Addison — Explosive energy tightly coiled into the bodies of a sophisticated ensemble of dancers in tailored white costumes fills the stage at the ritzy Pompeii Club. The ten men and women, their torsos angled 40 degrees, elongate their necks, thrust their pelvises in hyper-close formation, and mock-punch their way through a scintillating rendition of “Rich Man’s Frug.” Wow. This glam nightspot smolders in the middle of Sweet Charity, directed and choreographed with smart pacing by Michael Serrecchia at WaterTower Theatre.
The signature piece of Bob Fosse-style choreography, one of Serrecchia’s mentors, is one of several standout dance numbers in the 1966 musical with a book by Neil Simon, music by Cy Coleman and lyrics by Dorothy Fields. The original show, based on the Fellini film Nights of Cabiria, starred Gwen Verdon and was choreographed by Fosse, who also directed the film adaptation starring Shirley MacLaine. Fellini’s heroine is a whimsically hopeful Italian prostitute. In the musical, Charity Hope Valentine (Whitney Hennen) is a veteran dancer-for-hire at the Fandango Ballroom in New York, who has somehow retained a sweetly innocent optimism and a head full of dreams about a romantic lover who’ll one day appear, whisk her away from the smoky dance hall and into a thrilling, happily-ever-after marriage. Where do you get a gal like that? WaterTower has almost figured it out.
The comedy and dance numbers in the show are built around the contrast between the reality of a taxi dancer’s sleazy livelihood and the title character’s romantic fantasies. Charity is a difficult character for any actor to inhabit. As one sister-in-dance puts it, she runs her heart like a hotel: “You got guys checkin’ in and out all the time.” Charity must exude wide-eyed innocence and expert comic timing to get Neil Simon’s situational jokes and playful dialogue across. She also has to deliver the goods in all the demanding dance numbers, from bawdy and raucous to svelte and sophisticated.
Hennen is an attractive, accomplished dancer, and her height and long legs are stunning, especially in profile freezes. She’s believable as a not-too-bright dance hostess with a good heart, a gal who blames her hard luck in the romance department on “the fickle finger of fate.” She projects real showgirl bravado singing “If My Friends Could See Me Now,” expertly wielding a top hat and cane. But that’s it. With her set smile and hard-eyed, get-the-job done determination, she sings “I’m the Bravest Individual” with Mama Rose attitude. Perhaps it was opening night nerves, but there’s not much innocent whimsy in Hennen’s Charity, and that takes a vital edge off a performance that begs for at least a bit of waif hesitancy.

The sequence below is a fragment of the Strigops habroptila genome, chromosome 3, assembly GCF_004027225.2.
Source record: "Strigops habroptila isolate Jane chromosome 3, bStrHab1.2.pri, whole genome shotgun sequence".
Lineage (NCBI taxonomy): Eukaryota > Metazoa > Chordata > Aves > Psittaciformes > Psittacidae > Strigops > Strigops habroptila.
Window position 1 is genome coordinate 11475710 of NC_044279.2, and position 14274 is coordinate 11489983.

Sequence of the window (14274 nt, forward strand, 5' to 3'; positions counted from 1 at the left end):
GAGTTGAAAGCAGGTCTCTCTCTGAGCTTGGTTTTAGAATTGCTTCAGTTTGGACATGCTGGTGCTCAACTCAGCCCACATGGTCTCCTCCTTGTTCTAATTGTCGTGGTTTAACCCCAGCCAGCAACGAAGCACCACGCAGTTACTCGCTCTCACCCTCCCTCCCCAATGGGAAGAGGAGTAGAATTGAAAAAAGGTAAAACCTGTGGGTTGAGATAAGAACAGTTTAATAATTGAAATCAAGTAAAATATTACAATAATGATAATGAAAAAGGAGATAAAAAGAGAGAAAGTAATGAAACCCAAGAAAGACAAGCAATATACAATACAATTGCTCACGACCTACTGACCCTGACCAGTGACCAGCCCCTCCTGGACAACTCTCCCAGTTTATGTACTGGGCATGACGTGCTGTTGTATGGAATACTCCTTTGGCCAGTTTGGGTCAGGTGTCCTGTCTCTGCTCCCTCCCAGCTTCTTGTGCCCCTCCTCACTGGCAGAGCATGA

Whitten’s best dramatic scenes are her romantic encounters with the celebrated Italian movie idol Vittoria Vidal and the shy accountant Oscar Lindquist, both played by Luke Longacre, an actor with a pitch-perfect ear for Neil Simon’s comic angst.
Appealing with a mustache in the bedroom or in full panic attack mode on an elevator, Longacre hits the comic high notes in the show. A tall man with a round face and wistful eyes, Lundquist’s Oscar is the embodiment of a Neil Simon shy guy literally forced into an embrace when he gets trapped with Charity on the elevator at the 42nd Street Y. Panting in a claustrophobic attack, his long frame wavers helplessly as he gradually falls to his knees, clutching Charity’s knees and howling a hilarious primal scream. Poor bastard; he’s so funny!
The taxi dancers at the Fandango are nicely raunchy in the show’s smoldering, provocative “Big Spender” as they line up across the stage, each woman pitching her particular goods and style to the men trolling the ballroom, looking for a fast dance—maybe more. Tall and willowy, or muscular and curvy, the women aggressively strut their stuff in tight, bright costumes designed by Derek Whitener and Victor Newman Brockwell.
Christopher Pickart’s effective set design features giant receding arches lit with stage bulbs encompassing the stage and including a balcony for Mark Mullino’s hip five-man orchestra, doubling as the druggy band in “The Rhythm of Life,” a wild and crazy spoof of a cultish hippie church where Oscar takes Charity on a dubious date. Jason Foster’s elegant lighting design shifts the scene to a swank nightclub or a Coney Island boardwalk.
Swift on-and-off rollout props create a bedroom, a street café or a dressing room for the gals to rest and gab—and they have some stories to tell. Kia Boyer is a wonderfully funny, weary-voiced Nickie, and Lindsay Longacre is a feisty handful of sarcasm as Helene, two well-worn Fandango regulars bemoaning the groping, bumbling men on the floor, and imagining comically ordinary alternative careers in “There’s Gotta Be Something Better Than This.”
Despite a couple of songs that get a little long, and a fragile love story that wavers a bit in the blustering and bravado of a dance hall, this Sweet Charity has its rewards, not the least of which is a talented ensemble of singers and dancers.
» Read our interview with Whitney Hennen